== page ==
Water is an absolutely essential survival provision, typically to be used for both drinking and cooking, since you cannot go more than just a few days without it before dying of dehydration, and you will be in bad shape significantly before then.
While some may rely on large storage barrels or tanks, most of us buy water by the bottle or the jug and stack it deep on shelves and in pantries. Most of us are meticulous about our food shelf life but never spare a moment to consider if our water expires.
Perhaps you haven’t either. But now that I have mentioned it, you probably question whether it will or not. Does it?!
Bottled water that is factory sealed does not really expire, even if it loses volume to evaporation over time. What is commonly called the expiration date on bottled water is really a “best if consumed by” date. You may though notice bottled water that is sealed will over time develop an unpleasant taste as chemicals leach from its container into the water. Also any sealed bottle or jug of water that has it seal broken or otherwise compromised may be contaminated by microbes or algae.
We will dig a little deeper into this occasionally confusing issue below.
It Sure Looks Like an Expiration Date…
It is understandable that you and other consumers might think that, and in certain locales it may actually be an expiration date as required by law. But that is all! That does not mean that the water really expires as do other perishable foods and drinks.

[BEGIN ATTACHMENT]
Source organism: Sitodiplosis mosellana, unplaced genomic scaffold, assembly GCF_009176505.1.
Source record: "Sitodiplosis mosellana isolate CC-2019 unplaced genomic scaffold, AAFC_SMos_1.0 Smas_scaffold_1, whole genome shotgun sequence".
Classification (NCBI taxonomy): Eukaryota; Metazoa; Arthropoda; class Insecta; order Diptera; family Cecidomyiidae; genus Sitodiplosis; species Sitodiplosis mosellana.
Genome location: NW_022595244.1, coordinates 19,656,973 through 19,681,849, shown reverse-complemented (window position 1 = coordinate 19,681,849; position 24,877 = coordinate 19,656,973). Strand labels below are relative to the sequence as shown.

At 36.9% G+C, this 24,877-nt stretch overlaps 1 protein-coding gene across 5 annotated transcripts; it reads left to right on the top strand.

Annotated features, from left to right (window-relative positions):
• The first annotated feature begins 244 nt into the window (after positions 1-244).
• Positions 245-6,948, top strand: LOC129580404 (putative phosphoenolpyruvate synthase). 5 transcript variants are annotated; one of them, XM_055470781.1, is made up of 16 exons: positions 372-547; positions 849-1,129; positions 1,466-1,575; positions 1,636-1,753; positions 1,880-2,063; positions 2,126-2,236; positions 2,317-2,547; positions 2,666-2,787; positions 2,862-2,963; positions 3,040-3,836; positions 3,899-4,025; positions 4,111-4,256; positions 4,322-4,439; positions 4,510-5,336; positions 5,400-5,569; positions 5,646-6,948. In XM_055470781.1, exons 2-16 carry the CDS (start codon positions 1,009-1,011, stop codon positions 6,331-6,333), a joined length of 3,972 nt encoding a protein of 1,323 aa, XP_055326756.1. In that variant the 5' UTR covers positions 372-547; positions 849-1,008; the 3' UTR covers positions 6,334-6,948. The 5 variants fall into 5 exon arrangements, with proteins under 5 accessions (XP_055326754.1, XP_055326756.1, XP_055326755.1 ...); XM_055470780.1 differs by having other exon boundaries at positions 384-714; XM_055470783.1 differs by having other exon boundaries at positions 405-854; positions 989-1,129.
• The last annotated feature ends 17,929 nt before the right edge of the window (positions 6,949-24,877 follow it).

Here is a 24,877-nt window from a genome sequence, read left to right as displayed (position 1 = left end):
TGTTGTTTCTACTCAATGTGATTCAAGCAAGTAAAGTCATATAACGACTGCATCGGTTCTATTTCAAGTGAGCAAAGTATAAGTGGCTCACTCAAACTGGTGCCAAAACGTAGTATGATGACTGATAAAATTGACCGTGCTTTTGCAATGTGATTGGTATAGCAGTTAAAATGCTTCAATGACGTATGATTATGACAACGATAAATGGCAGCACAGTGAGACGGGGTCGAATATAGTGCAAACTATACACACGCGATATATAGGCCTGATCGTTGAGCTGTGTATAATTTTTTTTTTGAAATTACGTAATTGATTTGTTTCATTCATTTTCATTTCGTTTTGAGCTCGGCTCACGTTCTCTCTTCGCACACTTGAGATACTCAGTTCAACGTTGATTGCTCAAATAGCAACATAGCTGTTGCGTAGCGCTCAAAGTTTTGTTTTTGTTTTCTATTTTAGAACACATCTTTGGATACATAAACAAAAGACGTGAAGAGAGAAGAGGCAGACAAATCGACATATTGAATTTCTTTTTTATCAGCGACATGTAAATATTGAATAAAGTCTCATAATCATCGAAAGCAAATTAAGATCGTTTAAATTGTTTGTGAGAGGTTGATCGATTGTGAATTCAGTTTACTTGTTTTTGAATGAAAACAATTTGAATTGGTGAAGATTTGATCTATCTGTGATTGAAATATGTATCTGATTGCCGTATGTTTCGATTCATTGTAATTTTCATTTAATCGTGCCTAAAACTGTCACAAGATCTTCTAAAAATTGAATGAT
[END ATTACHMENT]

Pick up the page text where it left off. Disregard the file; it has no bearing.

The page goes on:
Because of this, manufacturers who sell their product at a regional or national level will probably look to keep costs to a minimum by standardizing any and all packaging in any way that they can.
This means that if any bottles must be embossed, engraved, inked or otherwise marked with this expiration or best-by date, then all bottles will likely be even if they are not heading for a market in a state that requires such dating.
While the savings per unit of making their bottled water this way is likely only fractions of a cent, when you look at the economy of scale over many tens of thousands or hundreds of thousands of bottles of water, that adds up.
Nonetheless, any printed date on a bottle of water is only a recommendation, and one that might not even have a basis in reality. Your water might taste just fine way beyond that prescribed date or it might start to taste off well before it.
The only way to know for sure is to conduct experiments using your chosen brand under the actual storage conditions you keep it in.
Is There Any Way to Tell My Bottled Water Is Bad?
Unfortunately, not really, not without opening it and tasting or testing it.
Even though your bottled water is good practically forever, with “good” in this case meaning “safe to drink”, it is not immune to evaporation and certainly not immune to a change in taste over time due to the leaching of chemical compounds from its container into the water itself.